Germany has deployed four Tornado fighter bombers to South Africa in an exercise named Two Oceans. The Tornados involved belong to Taktisches Luftwaffengeschwader 33 at Buechel airbase and are of the latest ASSTA 3.0 (Avionics System Software Tornado Ada) variant, which means the jets are capable of using laser-targeted Joint Direct Attack Munitions.
The four Tornados along with 150 personnel operate from Overberg airbase in the Cape province of South Africa. Overberg is home to the South African Air Force’s Test Flight Development Centre (TFDC). Over nearby ranges, Tornado crews will test their JDAM-capability against moving ground targets, among other things.
The Tornado has been in German service since 1980, but the number of jets has been greatly reduced over the last two decades, with the Eurofighter Typhoon acting as replacement. Two wings continue to operate the Tornado though, and could very well do so for up to 15 more years. And that’s unlike the British, who will dispose of their remaining Tornado jets in 2019.
The Germany government is planning to send four NH90s medium transport helicopters and four Tiger light attack helicopter to Mali. In the African country, the helos will be used for the UN’s MINUSMA peace keeping mission. They will replace Dutch CH-47D Chinook and AH-64D Apache helicopters.
If parliament in Berlin approves the proposal, the helicopters will head for Mali in the first half of this year. The NH90s will be used for transport tasks, including the evacuation of wounded personnel. The Tigers will be there to provide securty. Both the NH90 and Tiger were used in Afghanistan before by the Germans, who encountered difficulties in operating the NH90 in ‘hot and high’ conditions.
Apart from Afghanistan, the Tiger attack helicopter also saw earlier use in Libya, Somalia and Mali.
Germany is still in the process of working towards full strength with its Tornado aircraft over Syria. Four more Tornado jets left Germany since Monday 4 January for the Turkish airbase of Incirlik. The German Bundeswehr is expecting to reach full strength and mission capability mid-January.
Two Tornados took off from Schleswig-Jagel airbase in northern Germany on Monday and headed south. Two additional Tornados left Büchel airbase on Tuesday and also fly to Incirlik. Another two will fly to Turkey next week,
So far, the jet In Incirlik have only been used for orientation flights in Turkish airspace. Recce flights over Syria will start as soon as full strength is reached, using the Tornado’s infrared and optical image equipment.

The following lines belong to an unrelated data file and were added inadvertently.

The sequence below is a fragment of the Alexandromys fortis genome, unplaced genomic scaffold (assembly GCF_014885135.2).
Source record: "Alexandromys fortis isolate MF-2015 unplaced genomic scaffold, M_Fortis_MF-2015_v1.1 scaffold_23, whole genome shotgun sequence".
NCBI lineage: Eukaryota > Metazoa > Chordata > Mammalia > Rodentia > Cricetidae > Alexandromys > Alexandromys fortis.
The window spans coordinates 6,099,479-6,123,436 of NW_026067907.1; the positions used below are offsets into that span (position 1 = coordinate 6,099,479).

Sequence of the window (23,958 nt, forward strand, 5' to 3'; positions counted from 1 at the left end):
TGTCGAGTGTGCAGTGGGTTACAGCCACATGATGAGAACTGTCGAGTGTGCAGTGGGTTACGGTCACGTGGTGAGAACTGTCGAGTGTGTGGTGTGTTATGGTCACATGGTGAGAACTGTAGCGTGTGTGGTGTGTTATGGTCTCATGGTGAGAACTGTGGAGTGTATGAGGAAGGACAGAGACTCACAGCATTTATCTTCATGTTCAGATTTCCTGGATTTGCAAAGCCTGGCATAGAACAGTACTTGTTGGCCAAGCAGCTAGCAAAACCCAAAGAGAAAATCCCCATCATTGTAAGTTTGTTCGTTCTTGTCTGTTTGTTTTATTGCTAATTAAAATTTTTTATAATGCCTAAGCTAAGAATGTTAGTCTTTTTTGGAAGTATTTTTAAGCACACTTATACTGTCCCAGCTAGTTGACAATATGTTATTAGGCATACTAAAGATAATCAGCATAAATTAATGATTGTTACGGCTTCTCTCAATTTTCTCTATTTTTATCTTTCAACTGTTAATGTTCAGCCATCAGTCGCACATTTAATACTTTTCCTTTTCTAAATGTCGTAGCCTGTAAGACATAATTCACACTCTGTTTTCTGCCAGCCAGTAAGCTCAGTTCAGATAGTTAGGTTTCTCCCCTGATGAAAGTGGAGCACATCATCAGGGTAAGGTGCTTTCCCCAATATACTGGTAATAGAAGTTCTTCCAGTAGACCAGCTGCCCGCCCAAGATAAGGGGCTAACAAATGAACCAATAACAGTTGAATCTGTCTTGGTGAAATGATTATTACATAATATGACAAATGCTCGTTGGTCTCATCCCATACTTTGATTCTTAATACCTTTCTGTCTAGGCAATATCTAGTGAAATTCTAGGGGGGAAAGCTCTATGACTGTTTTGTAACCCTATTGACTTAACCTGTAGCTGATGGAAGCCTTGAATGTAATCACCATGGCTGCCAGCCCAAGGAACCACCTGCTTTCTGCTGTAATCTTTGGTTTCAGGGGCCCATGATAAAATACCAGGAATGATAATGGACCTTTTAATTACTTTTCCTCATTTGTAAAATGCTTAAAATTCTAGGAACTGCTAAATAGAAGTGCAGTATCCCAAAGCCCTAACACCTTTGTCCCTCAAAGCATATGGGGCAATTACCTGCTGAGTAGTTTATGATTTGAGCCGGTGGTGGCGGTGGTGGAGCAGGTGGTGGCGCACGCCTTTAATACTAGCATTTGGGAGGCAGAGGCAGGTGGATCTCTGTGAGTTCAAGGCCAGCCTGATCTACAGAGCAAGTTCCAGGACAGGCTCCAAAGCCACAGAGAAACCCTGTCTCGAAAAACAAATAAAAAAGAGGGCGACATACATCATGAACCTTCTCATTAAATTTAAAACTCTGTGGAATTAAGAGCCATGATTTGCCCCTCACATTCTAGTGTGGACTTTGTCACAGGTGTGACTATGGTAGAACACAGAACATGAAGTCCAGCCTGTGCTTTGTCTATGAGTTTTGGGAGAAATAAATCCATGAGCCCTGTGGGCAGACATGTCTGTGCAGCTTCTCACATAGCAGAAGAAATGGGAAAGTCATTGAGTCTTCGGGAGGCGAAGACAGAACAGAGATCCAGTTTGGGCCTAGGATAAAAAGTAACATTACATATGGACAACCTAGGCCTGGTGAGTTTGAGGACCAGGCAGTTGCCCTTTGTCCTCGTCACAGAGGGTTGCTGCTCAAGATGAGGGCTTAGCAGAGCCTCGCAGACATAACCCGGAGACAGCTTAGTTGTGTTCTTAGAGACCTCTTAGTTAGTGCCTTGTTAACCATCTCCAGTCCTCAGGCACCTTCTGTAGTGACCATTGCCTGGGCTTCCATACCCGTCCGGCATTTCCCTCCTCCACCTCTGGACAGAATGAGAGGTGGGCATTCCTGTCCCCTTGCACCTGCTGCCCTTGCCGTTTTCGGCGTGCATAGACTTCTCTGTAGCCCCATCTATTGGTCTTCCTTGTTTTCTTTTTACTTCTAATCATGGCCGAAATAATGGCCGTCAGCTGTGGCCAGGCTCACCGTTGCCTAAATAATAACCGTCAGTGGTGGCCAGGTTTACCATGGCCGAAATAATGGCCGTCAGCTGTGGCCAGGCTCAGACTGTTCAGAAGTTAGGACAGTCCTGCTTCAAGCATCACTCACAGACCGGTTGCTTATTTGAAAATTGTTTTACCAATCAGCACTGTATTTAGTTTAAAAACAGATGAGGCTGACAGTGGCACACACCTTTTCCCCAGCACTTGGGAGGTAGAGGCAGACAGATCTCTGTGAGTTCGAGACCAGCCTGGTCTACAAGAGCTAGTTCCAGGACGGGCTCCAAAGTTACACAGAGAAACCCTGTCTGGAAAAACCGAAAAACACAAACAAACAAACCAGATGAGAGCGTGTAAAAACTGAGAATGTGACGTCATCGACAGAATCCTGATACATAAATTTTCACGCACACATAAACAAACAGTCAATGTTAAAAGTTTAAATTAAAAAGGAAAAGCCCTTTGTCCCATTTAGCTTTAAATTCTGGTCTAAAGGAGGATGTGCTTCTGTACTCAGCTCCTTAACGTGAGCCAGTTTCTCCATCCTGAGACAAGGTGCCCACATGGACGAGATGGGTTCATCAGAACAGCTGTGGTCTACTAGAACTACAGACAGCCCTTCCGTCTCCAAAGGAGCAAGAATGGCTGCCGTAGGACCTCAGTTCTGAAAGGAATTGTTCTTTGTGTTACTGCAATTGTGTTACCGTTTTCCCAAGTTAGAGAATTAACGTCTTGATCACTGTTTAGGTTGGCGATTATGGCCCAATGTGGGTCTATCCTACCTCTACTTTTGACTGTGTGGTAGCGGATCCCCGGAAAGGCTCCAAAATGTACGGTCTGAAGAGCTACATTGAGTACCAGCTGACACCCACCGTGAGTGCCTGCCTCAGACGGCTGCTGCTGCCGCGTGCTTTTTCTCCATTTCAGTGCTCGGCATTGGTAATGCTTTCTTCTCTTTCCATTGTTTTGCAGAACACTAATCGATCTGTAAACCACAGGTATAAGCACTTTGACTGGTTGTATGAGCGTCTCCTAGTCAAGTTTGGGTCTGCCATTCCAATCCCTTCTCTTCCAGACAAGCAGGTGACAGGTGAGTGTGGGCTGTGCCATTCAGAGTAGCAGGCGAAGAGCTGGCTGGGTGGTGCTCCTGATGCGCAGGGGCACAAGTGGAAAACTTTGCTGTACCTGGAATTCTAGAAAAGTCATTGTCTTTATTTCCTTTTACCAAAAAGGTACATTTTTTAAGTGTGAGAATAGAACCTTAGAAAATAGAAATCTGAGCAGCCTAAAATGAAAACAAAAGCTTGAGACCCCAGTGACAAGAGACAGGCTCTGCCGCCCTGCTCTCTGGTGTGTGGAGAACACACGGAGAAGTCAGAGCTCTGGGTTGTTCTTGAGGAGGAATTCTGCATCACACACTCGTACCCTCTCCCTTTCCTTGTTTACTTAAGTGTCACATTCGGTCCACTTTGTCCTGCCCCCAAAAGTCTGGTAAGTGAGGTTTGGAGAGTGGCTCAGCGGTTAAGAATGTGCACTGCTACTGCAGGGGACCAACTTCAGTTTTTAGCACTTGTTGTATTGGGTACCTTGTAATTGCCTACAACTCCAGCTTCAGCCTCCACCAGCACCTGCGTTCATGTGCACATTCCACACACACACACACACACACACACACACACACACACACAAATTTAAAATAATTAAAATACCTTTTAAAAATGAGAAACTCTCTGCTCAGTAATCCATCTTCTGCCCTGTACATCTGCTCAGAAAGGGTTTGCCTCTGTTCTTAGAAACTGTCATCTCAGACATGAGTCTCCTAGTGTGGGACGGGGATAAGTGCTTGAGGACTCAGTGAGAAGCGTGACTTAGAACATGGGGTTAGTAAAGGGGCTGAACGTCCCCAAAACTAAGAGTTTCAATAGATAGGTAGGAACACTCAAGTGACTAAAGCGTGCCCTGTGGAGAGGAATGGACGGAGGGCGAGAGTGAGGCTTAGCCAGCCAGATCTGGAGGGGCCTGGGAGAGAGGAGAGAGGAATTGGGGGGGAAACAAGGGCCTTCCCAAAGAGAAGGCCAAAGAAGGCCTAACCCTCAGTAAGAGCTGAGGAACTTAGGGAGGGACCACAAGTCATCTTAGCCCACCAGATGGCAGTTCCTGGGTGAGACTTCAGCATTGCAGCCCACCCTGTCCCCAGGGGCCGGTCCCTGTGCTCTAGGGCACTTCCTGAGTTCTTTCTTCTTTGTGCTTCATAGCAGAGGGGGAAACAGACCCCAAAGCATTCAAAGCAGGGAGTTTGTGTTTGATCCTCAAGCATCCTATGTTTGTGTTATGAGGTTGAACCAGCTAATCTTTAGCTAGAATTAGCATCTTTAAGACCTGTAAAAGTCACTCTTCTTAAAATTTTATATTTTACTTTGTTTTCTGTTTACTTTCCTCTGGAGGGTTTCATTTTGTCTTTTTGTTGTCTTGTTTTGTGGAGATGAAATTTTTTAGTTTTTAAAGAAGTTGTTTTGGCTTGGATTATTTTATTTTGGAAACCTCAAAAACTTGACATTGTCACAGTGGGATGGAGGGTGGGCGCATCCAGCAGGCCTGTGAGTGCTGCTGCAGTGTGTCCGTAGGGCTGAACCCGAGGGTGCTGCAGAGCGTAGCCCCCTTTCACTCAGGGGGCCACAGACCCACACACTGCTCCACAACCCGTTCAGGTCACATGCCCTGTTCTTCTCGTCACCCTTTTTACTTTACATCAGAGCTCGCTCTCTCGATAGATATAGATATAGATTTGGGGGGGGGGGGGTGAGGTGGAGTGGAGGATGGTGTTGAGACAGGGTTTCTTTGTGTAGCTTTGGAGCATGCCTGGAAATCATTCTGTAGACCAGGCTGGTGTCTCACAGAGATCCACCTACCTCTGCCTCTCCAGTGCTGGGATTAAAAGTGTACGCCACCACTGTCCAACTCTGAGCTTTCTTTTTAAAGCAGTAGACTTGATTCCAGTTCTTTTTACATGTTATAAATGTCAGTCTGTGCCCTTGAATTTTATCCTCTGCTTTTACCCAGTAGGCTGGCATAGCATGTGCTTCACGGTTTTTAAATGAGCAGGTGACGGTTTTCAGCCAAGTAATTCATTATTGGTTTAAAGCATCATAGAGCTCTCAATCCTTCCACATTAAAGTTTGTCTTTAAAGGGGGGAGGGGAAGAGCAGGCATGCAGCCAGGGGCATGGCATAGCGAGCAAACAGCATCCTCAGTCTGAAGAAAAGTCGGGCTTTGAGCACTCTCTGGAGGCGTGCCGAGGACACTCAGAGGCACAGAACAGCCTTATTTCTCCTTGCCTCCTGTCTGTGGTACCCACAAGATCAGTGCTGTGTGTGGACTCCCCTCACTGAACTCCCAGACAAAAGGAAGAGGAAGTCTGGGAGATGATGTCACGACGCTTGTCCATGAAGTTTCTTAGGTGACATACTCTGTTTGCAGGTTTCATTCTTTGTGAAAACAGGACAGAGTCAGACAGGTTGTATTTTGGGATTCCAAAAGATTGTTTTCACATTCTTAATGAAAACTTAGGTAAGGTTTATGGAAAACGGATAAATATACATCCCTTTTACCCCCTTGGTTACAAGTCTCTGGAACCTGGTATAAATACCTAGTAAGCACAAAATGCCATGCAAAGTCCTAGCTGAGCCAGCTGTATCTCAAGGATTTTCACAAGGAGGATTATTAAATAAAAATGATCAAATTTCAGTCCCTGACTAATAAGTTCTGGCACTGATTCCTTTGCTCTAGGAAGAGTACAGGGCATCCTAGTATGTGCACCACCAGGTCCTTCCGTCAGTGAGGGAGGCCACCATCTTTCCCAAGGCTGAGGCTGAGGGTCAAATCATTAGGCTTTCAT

Germany is seeking to convert a used Airbus A319 corporate jet into an Open Skies aircraft, according to a tender issued this week. The jet should be ready in 2018 at a total cost of 60 million EUR and will operate alongside Germany’s fleet of A319 VIP aircraft and probably be based in Cologne.
The German Bundeswehr for years and years did not have the appropriate aircraft for fulfilling the 1992 Open Skies treaty and was forced to hire this capability elsewhere. The fact that Germany now wants its own capability is no surprise given the current international turmoil and the recent behaviour of Russia on the international stage in particular.
Until 1997, the German Air Force did have an aircraft suited for the Open Skies mission, being a former East German Air Force Tupolev Tu-154. This aircraft was lost however on 13 September 1997 when it collided at altitude with a US Air Force C-141 Starlifter off the coast of Namibia.
Airbus delivered a significant number of A400M military transport aircraft to costumers in December, bringing to an end a year marked by the fatal crash of an A400M in Seville on 9 May. The program seems to have overcome the tragedy however.
In December, Germany received both its second and third A400M, while France took delivery of its eight aircraft. Also, Turkey and Malaysia got their hands on their third and second aircraft respectively. The latter was handed over to the Royal Malaysian Air Force in Seville on Wednesday 23 December and will head East soon.
The year 2015 saw four deliveries to the Royal Air Force (RAF), who declared the A400M Atlas C1 ‘ready for worldwide tasks’ last September. Meanwhile, Airbus reports it is making progress in assembling the first aircraft for Spain.